Death of a Ladies’ Man

COMIC DRAMA; 1hr 40min

STARRING: Gabriel Byrne, Jessica Paré, Brian Gleeson

On the rocks: Byrne

Like misery, misfortunes also love their own company, as Montréal-based lit professor Samuel O’Shea (Byrne) is about to learn in an abysmal run of luck. It kicks off with his discovery of his resentful young wife (Carolina Bartczak) having tit-for-tat sex in her and Sam’s marital bed with a man much closer to her age. Moving right along, Sam slams headlong into hallucinations. His dead father, Ben (Gleeson), now also far younger than his son, drops by for fireside chats. A buddy in a bar morphs into Frankenstein. Leonard Cohen’s music is an ongoing motif, his “Bird on the Wire” in one instance replacing the national anthem at an ice-hockey game. Sixty-four-year-old Sam is a womaniser and a drunk, but not even his self-estimated 23 alcoholic drinks a day can explain the visceral impact of these deranged invasions. Their actual cause, he eventually learns, is an inoperable brain tumour that gives him two to 12 months to live. Ouch.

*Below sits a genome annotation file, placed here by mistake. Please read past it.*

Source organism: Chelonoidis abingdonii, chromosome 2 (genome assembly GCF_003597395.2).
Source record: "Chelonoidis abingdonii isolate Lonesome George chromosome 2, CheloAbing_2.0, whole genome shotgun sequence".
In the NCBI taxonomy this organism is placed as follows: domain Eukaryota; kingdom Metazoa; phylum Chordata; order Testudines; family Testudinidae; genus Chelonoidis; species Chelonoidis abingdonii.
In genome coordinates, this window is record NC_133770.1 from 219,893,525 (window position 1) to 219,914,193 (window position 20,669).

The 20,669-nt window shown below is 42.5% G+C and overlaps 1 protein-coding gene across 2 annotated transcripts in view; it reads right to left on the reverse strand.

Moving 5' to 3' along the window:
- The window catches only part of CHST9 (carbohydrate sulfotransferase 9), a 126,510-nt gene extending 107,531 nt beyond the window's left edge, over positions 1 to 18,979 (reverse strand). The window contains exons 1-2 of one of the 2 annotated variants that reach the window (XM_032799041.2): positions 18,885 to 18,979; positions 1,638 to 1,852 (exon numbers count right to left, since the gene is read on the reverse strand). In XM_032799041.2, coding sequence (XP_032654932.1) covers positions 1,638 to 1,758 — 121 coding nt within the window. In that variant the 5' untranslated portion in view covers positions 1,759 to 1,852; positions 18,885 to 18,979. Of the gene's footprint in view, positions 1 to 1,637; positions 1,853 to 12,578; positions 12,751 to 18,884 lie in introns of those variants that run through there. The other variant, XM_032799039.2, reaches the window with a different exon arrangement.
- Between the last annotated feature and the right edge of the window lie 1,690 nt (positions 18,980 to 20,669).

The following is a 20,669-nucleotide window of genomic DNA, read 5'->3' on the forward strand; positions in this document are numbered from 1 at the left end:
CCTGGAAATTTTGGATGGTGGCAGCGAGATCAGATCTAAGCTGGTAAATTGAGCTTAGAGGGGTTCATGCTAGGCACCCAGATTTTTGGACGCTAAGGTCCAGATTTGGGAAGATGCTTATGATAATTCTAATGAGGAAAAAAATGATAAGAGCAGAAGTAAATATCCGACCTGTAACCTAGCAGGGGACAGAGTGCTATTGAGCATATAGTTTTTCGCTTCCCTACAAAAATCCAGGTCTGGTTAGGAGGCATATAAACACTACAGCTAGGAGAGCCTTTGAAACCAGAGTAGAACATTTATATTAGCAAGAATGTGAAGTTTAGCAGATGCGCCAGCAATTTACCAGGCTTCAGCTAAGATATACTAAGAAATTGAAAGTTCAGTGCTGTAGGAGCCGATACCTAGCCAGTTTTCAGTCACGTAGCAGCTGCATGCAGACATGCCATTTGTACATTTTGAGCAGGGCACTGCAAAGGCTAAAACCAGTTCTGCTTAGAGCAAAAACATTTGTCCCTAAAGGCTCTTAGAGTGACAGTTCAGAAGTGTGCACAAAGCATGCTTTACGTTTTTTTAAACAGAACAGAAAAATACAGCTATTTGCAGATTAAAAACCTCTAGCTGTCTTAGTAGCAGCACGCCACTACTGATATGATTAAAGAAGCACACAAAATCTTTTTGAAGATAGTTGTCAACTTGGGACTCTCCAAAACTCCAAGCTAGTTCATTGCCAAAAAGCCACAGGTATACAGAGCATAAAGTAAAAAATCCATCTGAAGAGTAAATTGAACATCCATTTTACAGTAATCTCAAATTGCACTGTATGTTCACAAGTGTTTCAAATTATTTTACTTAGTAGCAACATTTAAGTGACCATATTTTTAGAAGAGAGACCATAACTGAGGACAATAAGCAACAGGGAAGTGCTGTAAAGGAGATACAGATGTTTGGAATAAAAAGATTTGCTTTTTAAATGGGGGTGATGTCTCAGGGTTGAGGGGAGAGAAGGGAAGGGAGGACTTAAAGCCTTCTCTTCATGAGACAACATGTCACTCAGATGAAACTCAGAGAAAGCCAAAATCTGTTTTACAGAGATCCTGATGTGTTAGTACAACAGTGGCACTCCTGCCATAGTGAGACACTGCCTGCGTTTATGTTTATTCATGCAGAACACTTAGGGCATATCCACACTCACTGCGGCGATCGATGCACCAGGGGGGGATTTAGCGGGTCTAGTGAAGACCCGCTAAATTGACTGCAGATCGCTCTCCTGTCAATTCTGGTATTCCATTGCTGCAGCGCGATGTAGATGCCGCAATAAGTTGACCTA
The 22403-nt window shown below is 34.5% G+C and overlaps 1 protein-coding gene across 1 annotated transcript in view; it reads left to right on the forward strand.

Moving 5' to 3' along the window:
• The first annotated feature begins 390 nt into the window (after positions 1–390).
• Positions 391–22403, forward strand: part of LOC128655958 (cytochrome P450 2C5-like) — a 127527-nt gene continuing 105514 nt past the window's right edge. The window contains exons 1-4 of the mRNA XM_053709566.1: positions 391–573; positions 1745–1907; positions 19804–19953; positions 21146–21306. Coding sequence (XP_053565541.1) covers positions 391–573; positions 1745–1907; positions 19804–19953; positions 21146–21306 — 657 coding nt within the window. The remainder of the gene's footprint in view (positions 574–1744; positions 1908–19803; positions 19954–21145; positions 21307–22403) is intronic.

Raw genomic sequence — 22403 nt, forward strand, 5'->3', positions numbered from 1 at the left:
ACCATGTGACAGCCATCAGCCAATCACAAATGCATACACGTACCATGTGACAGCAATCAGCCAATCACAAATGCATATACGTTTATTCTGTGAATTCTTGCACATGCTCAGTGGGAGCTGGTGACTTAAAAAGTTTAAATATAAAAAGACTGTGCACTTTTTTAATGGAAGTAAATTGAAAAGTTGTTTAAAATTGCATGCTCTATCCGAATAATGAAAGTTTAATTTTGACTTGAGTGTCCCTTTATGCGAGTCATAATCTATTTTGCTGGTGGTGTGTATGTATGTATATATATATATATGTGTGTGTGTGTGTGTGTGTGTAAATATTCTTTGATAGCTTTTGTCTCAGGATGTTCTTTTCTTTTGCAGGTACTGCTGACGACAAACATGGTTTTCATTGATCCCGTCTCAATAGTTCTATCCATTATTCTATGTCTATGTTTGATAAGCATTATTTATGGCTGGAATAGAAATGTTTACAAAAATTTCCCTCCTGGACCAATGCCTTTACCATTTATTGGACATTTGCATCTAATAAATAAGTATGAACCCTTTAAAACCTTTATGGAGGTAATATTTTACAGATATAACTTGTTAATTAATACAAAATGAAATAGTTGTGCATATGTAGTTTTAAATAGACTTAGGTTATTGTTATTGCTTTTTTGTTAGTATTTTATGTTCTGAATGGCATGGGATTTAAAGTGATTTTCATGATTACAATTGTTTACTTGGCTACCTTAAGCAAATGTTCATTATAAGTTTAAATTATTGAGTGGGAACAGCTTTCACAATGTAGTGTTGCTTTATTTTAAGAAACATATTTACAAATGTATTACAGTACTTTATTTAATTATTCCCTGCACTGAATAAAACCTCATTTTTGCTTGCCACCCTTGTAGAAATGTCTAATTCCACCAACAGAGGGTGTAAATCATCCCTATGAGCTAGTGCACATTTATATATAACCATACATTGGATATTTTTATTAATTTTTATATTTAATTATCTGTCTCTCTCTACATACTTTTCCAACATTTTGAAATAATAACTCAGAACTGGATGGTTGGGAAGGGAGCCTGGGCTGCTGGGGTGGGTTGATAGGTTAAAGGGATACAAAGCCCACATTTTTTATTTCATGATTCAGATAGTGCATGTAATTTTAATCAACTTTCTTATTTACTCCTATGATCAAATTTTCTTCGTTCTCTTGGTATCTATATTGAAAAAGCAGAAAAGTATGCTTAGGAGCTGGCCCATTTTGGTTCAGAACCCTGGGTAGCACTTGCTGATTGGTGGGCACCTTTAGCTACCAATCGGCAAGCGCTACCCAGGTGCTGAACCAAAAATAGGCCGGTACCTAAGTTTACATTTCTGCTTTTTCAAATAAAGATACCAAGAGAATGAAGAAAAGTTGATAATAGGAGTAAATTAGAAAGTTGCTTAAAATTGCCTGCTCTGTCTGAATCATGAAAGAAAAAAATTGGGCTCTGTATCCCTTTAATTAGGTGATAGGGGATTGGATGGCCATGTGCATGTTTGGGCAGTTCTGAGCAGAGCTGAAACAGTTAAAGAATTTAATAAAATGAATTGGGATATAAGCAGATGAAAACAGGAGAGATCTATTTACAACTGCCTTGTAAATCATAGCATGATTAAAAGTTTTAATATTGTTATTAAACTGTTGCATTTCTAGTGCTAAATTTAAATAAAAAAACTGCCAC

Sam is rocked by this news, of course, but says nothing to either his French-Canadian ex-wife (Suzanne Clément) or their two grown children (Antoine Olivier Pilon and Karelle Tremblay), keeping them at arm’s-length as he does every aspect of his self-indulgent existence. Resolving to write a book rather than teach other people’s, he takes himself home to Ireland where Ben is waiting for him in a cottage by the sea. Also waiting is a romance with Charlotte (Paré), who could be Sam’s last great love.


Written and directed by Matt Bissonnette, Ladies’ Man keeps a close eye on the imperatives of accountability, with a playfully poetic way of making its point through the reconfigured lens of a dying man’s eyes. As Sam, Byrne’s rumpled sturdiness in the face of his loopy visitations and numerous failings shines a hopeful light on his final farewell. If he does have to bow out, he’ll do it in singular style.